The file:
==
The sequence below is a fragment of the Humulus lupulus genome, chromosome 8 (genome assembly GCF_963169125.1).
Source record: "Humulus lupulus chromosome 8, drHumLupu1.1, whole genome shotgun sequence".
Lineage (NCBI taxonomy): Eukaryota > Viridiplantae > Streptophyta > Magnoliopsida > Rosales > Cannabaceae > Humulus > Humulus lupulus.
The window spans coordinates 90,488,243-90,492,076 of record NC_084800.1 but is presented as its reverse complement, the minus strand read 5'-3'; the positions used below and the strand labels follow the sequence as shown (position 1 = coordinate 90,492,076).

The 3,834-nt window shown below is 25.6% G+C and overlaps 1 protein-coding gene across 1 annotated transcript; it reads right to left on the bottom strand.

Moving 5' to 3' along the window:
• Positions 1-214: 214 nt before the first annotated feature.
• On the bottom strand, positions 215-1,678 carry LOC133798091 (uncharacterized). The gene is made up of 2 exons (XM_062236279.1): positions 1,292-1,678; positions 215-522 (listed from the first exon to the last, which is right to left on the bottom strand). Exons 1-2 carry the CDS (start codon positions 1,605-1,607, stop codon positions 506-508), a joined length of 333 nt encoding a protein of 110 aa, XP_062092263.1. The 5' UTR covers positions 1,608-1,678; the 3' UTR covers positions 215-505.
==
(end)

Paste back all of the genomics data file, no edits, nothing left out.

The sequence below is a fragment of the Humulus lupulus genome, chromosome 8 (genome assembly GCF_963169125.1).
Source record: "Humulus lupulus chromosome 8, drHumLupu1.1, whole genome shotgun sequence".
Lineage (NCBI taxonomy): Eukaryota > Viridiplantae > Streptophyta > Magnoliopsida > Rosales > Cannabaceae > Humulus > Humulus lupulus.
The window spans coordinates 90,488,243-90,492,076 of record NC_084800.1 but is presented as its reverse complement, the minus strand read 5'-3'; the positions used below and the strand labels follow the sequence as shown (position 1 = coordinate 90,492,076).

The 3,834-nt window shown below is 25.6% G+C and overlaps 1 protein-coding gene across 1 annotated transcript; it reads right to left on the bottom strand.

Moving 5' to 3' along the window:
• Positions 1-214: 214 nt before the first annotated feature.
• On the bottom strand, positions 215-1,678 carry LOC133798091 (uncharacterized). The gene is made up of 2 exons (XM_062236279.1): positions 1,292-1,678; positions 215-522 (listed from the first exon to the last, which is right to left on the bottom strand). Exons 1-2 carry the CDS (start codon positions 1,605-1,607, stop codon positions 506-508), a joined length of 333 nt encoding a protein of 110 aa, XP_062092263.1. The 5' UTR covers positions 1,608-1,678; the 3' UTR covers positions 215-505.